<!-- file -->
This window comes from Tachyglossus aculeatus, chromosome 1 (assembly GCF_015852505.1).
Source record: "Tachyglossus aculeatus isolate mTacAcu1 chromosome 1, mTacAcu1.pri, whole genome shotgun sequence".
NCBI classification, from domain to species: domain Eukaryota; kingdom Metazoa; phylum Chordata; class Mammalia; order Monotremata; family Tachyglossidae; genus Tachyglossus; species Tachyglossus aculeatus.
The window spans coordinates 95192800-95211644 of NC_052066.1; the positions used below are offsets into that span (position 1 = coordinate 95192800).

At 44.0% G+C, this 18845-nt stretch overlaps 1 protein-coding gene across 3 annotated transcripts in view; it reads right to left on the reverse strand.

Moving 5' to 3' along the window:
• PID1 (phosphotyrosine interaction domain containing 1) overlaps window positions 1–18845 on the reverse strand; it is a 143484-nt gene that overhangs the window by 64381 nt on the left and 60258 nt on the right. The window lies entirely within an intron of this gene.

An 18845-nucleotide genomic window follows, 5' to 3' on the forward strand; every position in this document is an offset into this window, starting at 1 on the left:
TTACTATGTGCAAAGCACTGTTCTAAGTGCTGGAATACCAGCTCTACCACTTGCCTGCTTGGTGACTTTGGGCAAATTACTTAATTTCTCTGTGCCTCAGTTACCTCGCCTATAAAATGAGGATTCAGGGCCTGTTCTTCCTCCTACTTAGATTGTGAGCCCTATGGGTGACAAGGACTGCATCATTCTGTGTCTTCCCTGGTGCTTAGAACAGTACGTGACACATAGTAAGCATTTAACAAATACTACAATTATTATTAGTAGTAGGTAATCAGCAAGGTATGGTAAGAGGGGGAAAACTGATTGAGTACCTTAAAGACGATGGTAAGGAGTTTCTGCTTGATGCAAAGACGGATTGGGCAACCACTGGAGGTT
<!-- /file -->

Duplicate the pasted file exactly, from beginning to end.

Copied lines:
This window comes from Tachyglossus aculeatus, chromosome 1 (assembly GCF_015852505.1).
Source record: "Tachyglossus aculeatus isolate mTacAcu1 chromosome 1, mTacAcu1.pri, whole genome shotgun sequence".
NCBI classification, from domain to species: domain Eukaryota; kingdom Metazoa; phylum Chordata; class Mammalia; order Monotremata; family Tachyglossidae; genus Tachyglossus; species Tachyglossus aculeatus.
The window spans coordinates 95192800-95211644 of NC_052066.1; the positions used below are offsets into that span (position 1 = coordinate 95192800).

At 44.0% G+C, this 18845-nt stretch overlaps 1 protein-coding gene across 3 annotated transcripts in view; it reads right to left on the reverse strand.

Moving 5' to 3' along the window:
• PID1 (phosphotyrosine interaction domain containing 1) overlaps window positions 1–18845 on the reverse strand; it is a 143484-nt gene that overhangs the window by 64381 nt on the left and 60258 nt on the right. The window lies entirely within an intron of this gene.

An 18845-nucleotide genomic window follows, 5' to 3' on the forward strand; every position in this document is an offset into this window, starting at 1 on the left:
TTACTATGTGCAAAGCACTGTTCTAAGTGCTGGAATACCAGCTCTACCACTTGCCTGCTTGGTGACTTTGGGCAAATTACTTAATTTCTCTGTGCCTCAGTTACCTCGCCTATAAAATGAGGATTCAGGGCCTGTTCTTCCTCCTACTTAGATTGTGAGCCCTATGGGTGACAAGGACTGCATCATTCTGTGTCTTCCCTGGTGCTTAGAACAGTACGTGACACATAGTAAGCATTTAACAAATACTACAATTATTATTAGTAGTAGGTAATCAGCAAGGTATGGTAAGAGGGGGAAAACTGATTGAGTACCTTAAAGACGATGGTAAGGAGTTTCTGCTTGATGCAAAGACGGATTGGGCAACCACTGGAGGTT